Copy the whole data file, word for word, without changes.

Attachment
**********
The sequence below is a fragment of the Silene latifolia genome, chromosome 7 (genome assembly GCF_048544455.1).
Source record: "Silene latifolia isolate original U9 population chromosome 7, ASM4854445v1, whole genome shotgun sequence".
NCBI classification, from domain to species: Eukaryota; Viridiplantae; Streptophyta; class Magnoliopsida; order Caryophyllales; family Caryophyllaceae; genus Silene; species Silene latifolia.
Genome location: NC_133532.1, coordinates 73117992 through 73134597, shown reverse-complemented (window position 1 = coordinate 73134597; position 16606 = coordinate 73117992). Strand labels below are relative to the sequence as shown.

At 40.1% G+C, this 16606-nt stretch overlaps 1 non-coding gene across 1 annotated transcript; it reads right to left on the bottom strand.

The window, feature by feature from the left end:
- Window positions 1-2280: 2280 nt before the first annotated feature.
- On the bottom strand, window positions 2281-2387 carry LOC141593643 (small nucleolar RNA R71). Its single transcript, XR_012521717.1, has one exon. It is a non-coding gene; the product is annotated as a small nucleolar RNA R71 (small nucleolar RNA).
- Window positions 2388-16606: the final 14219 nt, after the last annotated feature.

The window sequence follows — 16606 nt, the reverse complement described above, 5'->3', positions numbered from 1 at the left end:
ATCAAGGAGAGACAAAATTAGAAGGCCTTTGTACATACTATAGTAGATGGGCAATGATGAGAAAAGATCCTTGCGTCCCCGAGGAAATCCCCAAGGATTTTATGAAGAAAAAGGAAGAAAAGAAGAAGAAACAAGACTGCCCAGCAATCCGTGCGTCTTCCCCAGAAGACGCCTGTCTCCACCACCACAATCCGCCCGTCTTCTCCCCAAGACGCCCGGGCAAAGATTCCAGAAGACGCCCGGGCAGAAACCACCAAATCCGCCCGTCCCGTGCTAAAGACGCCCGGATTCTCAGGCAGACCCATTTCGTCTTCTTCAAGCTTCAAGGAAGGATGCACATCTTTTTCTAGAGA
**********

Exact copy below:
The sequence below is a fragment of the Silene latifolia genome, chromosome 7 (genome assembly GCF_048544455.1).
Source record: "Silene latifolia isolate original U9 population chromosome 7, ASM4854445v1, whole genome shotgun sequence".
NCBI classification, from domain to species: Eukaryota; Viridiplantae; Streptophyta; class Magnoliopsida; order Caryophyllales; family Caryophyllaceae; genus Silene; species Silene latifolia.
Genome location: NC_133532.1, coordinates 73117992 through 73134597, shown reverse-complemented (window position 1 = coordinate 73134597; position 16606 = coordinate 73117992). Strand labels below are relative to the sequence as shown.

At 40.1% G+C, this 16606-nt stretch overlaps 1 non-coding gene across 1 annotated transcript; it reads right to left on the bottom strand.

The window, feature by feature from the left end:
- Window positions 1-2280: 2280 nt before the first annotated feature.
- On the bottom strand, window positions 2281-2387 carry LOC141593643 (small nucleolar RNA R71). Its single transcript, XR_012521717.1, has one exon. It is a non-coding gene; the product is annotated as a small nucleolar RNA R71 (small nucleolar RNA).
- Window positions 2388-16606: the final 14219 nt, after the last annotated feature.

The window sequence follows — 16606 nt, the reverse complement described above, 5'->3', positions numbered from 1 at the left end:
ATCAAGGAGAGACAAAATTAGAAGGCCTTTGTACATACTATAGTAGATGGGCAATGATGAGAAAAGATCCTTGCGTCCCCGAGGAAATCCCCAAGGATTTTATGAAGAAAAAGGAAGAAAAGAAGAAGAAACAAGACTGCCCAGCAATCCGTGCGTCTTCCCCAGAAGACGCCTGTCTCCACCACCACAATCCGCCCGTCTTCTCCCCAAGACGCCCGGGCAAAGATTCCAGAAGACGCCCGGGCAGAAACCACCAAATCCGCCCGTCCCGTGCTAAAGACGCCCGGATTCTCAGGCAGACCCATTTCGTCTTCTTCAAGCTTCAAGGAAGGATGCACATCTTTTTCTAGAGA